I couldn’t help but think of this column as a State of the Union address. The state of my union as president of the IIDA Pennsylvania/New Jersey/Delaware Chapter is a little different than most IIDA chapters, especially because even the distance between our chapter “hubs”—ranging across Philadelphia, Pittsburgh, New Jersey, Delaware, and Pocono Mountain—is so vast. I practically need to clone myself in order to get to all of their signature events. (I do have the closest thing to a clone; I am an identical twin. Although, she also lives in Pittsburgh and would have to drive equally as far to make it to New Jersey.)
As the state of the entire IIDA union expands, with a record setting 15,000 members, there appears to be no stopping us from pushing the boundaries for the 21st-century design professional. Here is a midyear address to our industry (that will take less than an hour to experience and doesn’t include the word “taxes”).
As the pages of the association roster gets thicker, the products we use are getting thinner. Their lighter size is being accentuated by a softer palette of materials that is right at home with the movement towards warm and inviting interior landscapes. And even though we design types are known for our signature all-black looks, the products we use are anything but. This year Haworth’s showroom, designed again by Patricia Urquiola, featured visual and tactile softness with a variety of colors and textures and a lot of natural wood and wool. The manufacturer describes the upholstery seams and curved lines of the Openest collection as “bring[ing] forth an environment that invokes a sense of warmth and comfort.”
The next line that comes to mind is Textus by Momentum Textiles. With fabric names of their Felt collection like Limon, Spritz, Slice, and Lemongrass, these colors are working far beyond their good looks. They are a response to wellness-focused design. The continued desire to be connected to nature invokes the feel of residential furniture for a workforce that has redefined where and at what time it works, ultimately contributing to the radical workplace revolution.
What has remained constant is that, each year, thousands of us travel outside of our own union to the commercial interiors design capital that is NeoCon for a world’s-fair-meets-fashion-week experience. Whether it is logged on your time sheet as business time or vacation time, it is clear that industry and workplace is looking to have some fun. I’m talking about the type of fun that includes Cheryl Durst, executive vice president and CEO at IIDA, and Chris Stulpin, senior vice president of design at Tarkett North America, lip syncing for a video at this year’s annual IIDA COOL gala.
A showroom that is always a NeoCon favorite is Bentley Mills, which featured a “Born & Raised” theme this year. It showcased “grit meets couture” elements like a black leather Chesterfield sofa and record sleeves from classic rock bands juxtaposed with the newest fashion for the floor modular and broadloom styles. Attendees came for the carpets and stayed for the rock ’n’ roll music, or they could make their own screen-printed bag.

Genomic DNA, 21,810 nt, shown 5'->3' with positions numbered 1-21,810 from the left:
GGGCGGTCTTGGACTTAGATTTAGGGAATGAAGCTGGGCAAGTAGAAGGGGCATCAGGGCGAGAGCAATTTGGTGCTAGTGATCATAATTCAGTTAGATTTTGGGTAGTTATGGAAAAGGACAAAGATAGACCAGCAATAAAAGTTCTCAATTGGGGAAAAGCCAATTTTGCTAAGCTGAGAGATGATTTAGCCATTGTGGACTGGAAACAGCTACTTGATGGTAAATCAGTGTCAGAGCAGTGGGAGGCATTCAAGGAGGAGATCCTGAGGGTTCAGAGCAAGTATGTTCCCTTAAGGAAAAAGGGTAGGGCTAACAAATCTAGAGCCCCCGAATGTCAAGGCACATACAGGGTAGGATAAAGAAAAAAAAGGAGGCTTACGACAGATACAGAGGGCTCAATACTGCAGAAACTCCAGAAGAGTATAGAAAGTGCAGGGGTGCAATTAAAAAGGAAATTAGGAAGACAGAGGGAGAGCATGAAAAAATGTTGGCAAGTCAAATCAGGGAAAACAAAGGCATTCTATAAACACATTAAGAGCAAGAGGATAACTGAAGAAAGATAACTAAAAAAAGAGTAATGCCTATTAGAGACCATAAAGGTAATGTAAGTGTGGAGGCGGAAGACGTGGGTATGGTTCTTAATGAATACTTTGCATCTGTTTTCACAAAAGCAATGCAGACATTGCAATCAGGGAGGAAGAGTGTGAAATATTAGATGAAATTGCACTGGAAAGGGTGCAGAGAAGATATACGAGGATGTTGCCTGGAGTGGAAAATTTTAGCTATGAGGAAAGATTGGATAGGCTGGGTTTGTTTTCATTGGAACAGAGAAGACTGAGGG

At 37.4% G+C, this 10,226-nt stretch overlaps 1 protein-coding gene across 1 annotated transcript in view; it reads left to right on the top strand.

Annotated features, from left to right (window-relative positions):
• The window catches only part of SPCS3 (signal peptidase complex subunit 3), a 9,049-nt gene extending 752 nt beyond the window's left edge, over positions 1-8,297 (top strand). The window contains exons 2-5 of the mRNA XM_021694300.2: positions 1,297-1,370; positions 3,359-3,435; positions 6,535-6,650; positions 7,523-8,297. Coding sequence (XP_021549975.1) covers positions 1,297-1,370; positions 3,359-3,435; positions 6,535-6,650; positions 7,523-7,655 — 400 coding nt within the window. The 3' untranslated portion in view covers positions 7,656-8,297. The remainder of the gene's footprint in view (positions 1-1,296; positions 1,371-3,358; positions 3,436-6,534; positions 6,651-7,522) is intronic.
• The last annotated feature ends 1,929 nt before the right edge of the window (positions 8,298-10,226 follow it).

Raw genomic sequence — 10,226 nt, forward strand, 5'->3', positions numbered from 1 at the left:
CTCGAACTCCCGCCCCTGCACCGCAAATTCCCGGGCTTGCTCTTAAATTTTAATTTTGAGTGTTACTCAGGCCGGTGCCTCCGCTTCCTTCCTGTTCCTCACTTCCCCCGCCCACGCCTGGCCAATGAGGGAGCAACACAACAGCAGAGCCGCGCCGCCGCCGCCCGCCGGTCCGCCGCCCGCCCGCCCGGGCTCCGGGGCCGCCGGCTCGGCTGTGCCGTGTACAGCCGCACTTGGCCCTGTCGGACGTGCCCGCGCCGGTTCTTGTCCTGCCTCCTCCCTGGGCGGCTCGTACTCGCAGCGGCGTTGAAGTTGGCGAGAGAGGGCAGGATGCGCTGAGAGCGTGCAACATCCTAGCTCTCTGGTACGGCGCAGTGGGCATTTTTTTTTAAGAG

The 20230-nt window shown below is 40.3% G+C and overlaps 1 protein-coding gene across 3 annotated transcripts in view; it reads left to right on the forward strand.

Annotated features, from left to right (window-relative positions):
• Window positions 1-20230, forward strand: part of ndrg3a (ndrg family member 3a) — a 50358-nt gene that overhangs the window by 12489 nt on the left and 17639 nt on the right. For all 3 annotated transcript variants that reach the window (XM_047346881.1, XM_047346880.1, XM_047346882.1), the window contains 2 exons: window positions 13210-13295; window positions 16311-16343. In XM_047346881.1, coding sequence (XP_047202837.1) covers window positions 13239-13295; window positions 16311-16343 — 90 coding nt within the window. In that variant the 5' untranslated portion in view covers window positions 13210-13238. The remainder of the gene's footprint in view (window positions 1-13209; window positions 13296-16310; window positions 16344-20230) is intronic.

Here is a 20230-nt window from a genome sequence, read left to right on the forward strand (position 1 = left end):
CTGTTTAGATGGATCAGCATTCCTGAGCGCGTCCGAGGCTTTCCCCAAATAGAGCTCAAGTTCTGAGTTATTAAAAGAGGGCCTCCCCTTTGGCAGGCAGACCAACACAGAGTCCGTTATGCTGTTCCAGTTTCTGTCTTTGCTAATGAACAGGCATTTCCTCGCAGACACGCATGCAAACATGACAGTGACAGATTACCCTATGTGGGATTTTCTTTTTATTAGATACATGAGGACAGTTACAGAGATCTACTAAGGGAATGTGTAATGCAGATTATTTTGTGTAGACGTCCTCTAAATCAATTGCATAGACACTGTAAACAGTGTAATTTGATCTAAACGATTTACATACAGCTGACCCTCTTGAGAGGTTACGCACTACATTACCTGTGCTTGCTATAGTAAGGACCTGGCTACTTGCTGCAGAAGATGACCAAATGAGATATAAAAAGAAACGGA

Complementing the new collection from Bentley Mills was furniture from BuzziSpace, located across from Starbucks in the Merchandise Mart where NeoCon attendees could catch the best and brightest from this brand. BuzziSpace brought the outdoors to us with BuzziPicNic, their award-winning table. When paired with the BuzziCactus and the BuzziDonut, these were definitely a few of my favorite things. What could be more fun than a picnic?
To be a true state address, it is important to cover not only what we are doing, but also the strategies and priorities that push us forward toward a more perfect design union. These days we are not just keeping our heads above the water. We’re swimming the 200-meter individual medley and winning. We have spent extensive time defending our livelihood. This is particularly true on the legislative front where we have battled stereotypes and job descriptions written for us, not by us. We have taken that energy, turned it around, and have thrown everything in, including the farmhouse sink. We’ve done it through grassroots advocacy efforts, books, and publications explaining what we do, why we do it, and how other interior design industry professionals can do it too. This year alone has seen releases from Art Gensler, founder of Gensler, and Primo Orpilla, principal at Studio O+A, who are sharing years of hard-learned lessons from their design experiences. In the words of Ryan Ben, staff member at IIDA, “If you embrace what you do for a living, then you should be able to talk that weird uncle’s ear off until Thanksgiving is over.”
Embracing what we do allows us to build on valuable networking experiences and volunteer leadership, which is necessary to incorporate into any career, especially in the design profession. Actively participating in IIDA has allowed me to seek additional opportunities to take on responsibility, contribute to our industry, and constantly challenge myself and build character. These aspects translate into an offensive strategy that adds value within my firm and to the clients I serve.
My fellow interior designers, as part of this global design community, we are a strong, tightknit family. Days before I officially became chapter president, I listened to Scott Hierlinger, newly inducted president of IIDA, share that “the best thing that you can be armed with is incredibly talented people in your office.” These talented people are in our chapters, in our association, and in our entire union—no matter how vast the distance.
Jane Hallinan is president of the IIDA Pennsylvania/New Jersey/Delaware Chapter and an interior designer at Fukui Architects in Pittsburgh. She can be reached at firstname.lastname@example.org. Fabiola Lara is an illustrator and GIF-maker at casagirl.co. She can be reached at email@example.com.